It was a combination of things that started me attending Christ Lutheran Church in Chicago when I was in elementary school. My older sisters sometimes went to the youth group of that church because their friends attended there. The church also had a volleyball team, and one of my sisters loved to play. They would occasionally go to church, and my mother pushed me out the door to go to Sunday school with my sisters. I found I liked it. I really liked it, more than anyone ever expected.
That congregation became my family of faith. I not only attended Sunday school and youth group, but I learned all about the Christian faith while at that church. The pastor, Pastor Wold, was a faithful and conscientious teacher in confirmation classes. I remember attending confirmation every Wednesday afternoon for almost two years after school, and we carefully went through Luther’s Small Catechism.
Just like Timothy, with a sincere faith living in him passed down from his blood family, so I had a sincere faith living in me. It was passed down to me through faithful Sunday school teachers and youth leaders. I remember with gratitude people like Pastor Wold, Mrs. Pabst and Mrs. Smallman. People who carefully taught me how much God loved me.
Here, at St. Luke’s Church, we have the opportunity to teach our children about the Christian faith. Not only Miss Karen teaches our young people, in Sunday School, but all of us do as we gather together in worship, sing, pray, repeat the stories of our faith. Even sit together in silence. All of these are ways we come together as a family of faith, before God. We all have the opportunity to learn from each other on a regular basis, when we gather for worship.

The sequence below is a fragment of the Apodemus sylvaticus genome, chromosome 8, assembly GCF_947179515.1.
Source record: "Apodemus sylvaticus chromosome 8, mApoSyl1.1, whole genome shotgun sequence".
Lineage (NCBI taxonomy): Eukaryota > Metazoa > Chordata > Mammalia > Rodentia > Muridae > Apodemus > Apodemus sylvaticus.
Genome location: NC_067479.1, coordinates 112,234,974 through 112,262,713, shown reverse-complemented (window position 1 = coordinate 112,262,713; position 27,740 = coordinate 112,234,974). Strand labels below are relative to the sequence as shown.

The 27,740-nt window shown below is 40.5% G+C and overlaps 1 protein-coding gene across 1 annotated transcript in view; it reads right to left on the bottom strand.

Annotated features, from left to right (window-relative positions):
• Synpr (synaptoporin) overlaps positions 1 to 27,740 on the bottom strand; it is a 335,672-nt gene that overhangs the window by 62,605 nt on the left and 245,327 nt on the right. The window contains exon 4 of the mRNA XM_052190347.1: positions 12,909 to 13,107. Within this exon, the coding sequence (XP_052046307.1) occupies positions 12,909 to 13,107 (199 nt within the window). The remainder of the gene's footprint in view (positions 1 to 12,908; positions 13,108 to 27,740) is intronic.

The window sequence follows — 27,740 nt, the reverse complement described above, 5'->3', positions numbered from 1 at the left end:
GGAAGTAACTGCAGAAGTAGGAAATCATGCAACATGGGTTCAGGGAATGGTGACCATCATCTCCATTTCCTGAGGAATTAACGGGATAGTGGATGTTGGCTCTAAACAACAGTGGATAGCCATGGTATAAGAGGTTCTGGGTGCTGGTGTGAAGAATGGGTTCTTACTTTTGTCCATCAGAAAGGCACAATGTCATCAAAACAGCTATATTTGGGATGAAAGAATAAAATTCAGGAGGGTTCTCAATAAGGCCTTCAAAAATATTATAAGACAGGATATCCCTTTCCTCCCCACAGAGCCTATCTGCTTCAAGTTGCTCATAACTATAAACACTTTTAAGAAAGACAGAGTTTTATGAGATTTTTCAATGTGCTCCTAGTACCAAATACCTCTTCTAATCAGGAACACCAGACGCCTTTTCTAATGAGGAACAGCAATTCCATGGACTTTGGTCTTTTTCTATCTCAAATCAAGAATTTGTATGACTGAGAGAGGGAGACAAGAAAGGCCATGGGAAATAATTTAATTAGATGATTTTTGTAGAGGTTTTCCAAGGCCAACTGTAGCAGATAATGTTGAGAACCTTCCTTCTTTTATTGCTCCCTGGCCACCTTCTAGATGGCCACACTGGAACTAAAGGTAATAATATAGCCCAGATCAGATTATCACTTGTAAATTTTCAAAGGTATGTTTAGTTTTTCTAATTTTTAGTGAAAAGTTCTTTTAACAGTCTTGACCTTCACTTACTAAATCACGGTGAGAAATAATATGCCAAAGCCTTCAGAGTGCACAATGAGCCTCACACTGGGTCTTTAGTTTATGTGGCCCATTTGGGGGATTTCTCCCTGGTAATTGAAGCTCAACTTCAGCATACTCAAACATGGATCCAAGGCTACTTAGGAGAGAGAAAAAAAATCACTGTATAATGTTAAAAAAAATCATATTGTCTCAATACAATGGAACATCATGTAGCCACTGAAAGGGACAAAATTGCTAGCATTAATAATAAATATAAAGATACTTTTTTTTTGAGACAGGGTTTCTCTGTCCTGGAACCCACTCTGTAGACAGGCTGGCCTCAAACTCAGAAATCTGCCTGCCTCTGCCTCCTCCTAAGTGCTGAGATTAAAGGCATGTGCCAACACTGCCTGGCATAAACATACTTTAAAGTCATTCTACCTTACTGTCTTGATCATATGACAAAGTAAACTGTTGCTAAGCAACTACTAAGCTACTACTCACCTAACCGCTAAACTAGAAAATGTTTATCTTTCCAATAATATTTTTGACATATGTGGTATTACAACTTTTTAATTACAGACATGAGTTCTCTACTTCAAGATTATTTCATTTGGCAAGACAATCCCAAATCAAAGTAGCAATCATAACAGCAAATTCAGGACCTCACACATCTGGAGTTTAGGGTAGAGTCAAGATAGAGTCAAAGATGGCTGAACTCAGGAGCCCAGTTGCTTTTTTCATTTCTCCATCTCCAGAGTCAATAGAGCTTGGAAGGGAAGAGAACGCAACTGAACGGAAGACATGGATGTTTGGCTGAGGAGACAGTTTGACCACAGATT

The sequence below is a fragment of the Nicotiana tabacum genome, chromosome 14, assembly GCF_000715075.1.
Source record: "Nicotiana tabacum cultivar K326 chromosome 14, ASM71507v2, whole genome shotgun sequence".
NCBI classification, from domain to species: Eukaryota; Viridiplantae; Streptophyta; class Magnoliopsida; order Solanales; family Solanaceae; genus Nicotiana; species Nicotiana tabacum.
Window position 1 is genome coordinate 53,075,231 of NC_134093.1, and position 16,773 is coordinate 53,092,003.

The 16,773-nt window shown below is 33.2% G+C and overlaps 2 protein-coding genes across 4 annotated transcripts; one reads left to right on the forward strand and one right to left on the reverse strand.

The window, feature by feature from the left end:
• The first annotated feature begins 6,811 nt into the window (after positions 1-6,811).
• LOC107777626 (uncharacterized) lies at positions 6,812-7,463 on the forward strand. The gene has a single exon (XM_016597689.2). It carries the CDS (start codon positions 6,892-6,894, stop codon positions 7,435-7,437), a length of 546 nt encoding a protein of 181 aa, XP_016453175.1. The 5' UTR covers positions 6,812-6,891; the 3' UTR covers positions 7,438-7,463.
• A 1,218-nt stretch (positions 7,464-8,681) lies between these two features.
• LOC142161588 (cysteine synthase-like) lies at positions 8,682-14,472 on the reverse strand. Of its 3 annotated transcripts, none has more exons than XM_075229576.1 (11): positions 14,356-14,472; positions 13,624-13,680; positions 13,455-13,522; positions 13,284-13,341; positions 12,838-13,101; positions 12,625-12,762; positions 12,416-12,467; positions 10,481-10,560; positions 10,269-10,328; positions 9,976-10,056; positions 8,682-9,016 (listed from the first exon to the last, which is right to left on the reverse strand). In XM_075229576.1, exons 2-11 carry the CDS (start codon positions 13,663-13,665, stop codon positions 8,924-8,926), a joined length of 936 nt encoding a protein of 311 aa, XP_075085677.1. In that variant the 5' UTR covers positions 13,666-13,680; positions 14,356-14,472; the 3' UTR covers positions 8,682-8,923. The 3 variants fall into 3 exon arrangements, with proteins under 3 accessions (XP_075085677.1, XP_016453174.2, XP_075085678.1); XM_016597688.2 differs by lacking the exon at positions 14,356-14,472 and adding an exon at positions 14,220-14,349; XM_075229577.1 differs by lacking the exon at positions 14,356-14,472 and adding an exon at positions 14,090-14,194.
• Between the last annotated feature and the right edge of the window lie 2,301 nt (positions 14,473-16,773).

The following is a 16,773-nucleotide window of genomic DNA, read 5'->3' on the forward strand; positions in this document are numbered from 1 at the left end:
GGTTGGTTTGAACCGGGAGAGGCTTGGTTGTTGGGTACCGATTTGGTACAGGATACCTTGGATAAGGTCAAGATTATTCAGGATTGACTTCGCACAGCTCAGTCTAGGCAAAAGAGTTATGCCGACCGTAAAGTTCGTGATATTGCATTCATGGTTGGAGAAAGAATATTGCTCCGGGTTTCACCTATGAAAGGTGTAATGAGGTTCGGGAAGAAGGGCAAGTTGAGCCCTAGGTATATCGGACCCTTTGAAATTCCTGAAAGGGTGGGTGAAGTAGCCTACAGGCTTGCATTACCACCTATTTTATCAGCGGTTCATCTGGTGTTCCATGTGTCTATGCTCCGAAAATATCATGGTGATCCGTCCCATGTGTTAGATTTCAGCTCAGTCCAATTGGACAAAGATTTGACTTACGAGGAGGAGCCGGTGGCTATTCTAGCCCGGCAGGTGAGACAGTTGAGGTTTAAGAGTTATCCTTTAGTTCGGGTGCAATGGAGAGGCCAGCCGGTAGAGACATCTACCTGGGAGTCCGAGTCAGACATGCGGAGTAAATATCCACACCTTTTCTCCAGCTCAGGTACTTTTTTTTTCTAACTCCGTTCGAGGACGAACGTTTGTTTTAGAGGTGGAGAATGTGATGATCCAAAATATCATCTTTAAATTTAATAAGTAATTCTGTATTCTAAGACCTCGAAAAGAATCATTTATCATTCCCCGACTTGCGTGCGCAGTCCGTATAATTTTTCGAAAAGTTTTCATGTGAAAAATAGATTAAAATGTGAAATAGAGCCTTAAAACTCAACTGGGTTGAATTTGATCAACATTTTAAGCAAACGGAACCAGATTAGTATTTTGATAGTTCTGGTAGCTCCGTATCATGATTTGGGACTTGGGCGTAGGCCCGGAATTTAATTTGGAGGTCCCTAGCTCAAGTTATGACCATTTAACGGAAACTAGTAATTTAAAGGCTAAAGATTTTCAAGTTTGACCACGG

Today is a special day. Yes, it is the first communion of Claire, Edward and Noah. Praise God! We do rejoice with them! But, it is more than that. Much, much more.
Please take out your bulletins. Look at the front page. What does it say on the bulletin? World Communion Sunday. “World Communion Sunday (originally called World Wide Communion Sunday) is a gift of the Presbyterian Church to the larger ecumenical church. The first celebration occurred at Shadyside Presbyterian Church in Pittsburgh, PA, in 1933 where Dr. Hugh Thompson Kerr served as pastor.”
“World Communion Sunday grew out of the Division of Stewardship at Shadyside. It was their attempt to bring churches together in a service of Christian unity—in which everyone might receive both inspiration and information, and above all, to know how important the Church of Jesus Christ is, and how each congregation is interconnected one with another.” 
So, not only are families interconnected by blood ties. Not only are congregations connected as families of faith. But, a multitude of congregations, of churches, are interconnected with each other. All over the world.
This celebration of the Lord’s Supper—called in different places Communion—or the Eucharist—is as different as are the many varied cultures where the Lord’s Supper is commemorated today. Some people today will meet out of doors, under a tree. Others will meet in a plain structure with only a roof over their heads. Some will meet in a fancy, ornate sanctuary, while still others will creep away by ones or twos to a hidden place for fear of being arrested, or worse. All of these are remembering our Lord Jesus as He instituted this holy meal, this sacrament.
We meet each Sunday as a family of faith. And, we meet today as fellow members of the family of Jesus Christ. Praise God for friendship, for fellowship, and praise God for the marvelous diversity of the families of faith throughout the world, in cities, small towns, rural churches, across denominations, transcending barriers and dividing lines, all through the power of the love of Christ. Truly, our sisters and brothers, all around the world.
 http://www.presbyterianmission.org/ministries/worship/special-days-and-emphases/world-communion-sunday/ John A. Dalles, a PCUSA pastor who has researched the history of World Communion Sunday notes this in his blog entry, reprinted from the October 7, 2002 Presbyterian Outlook.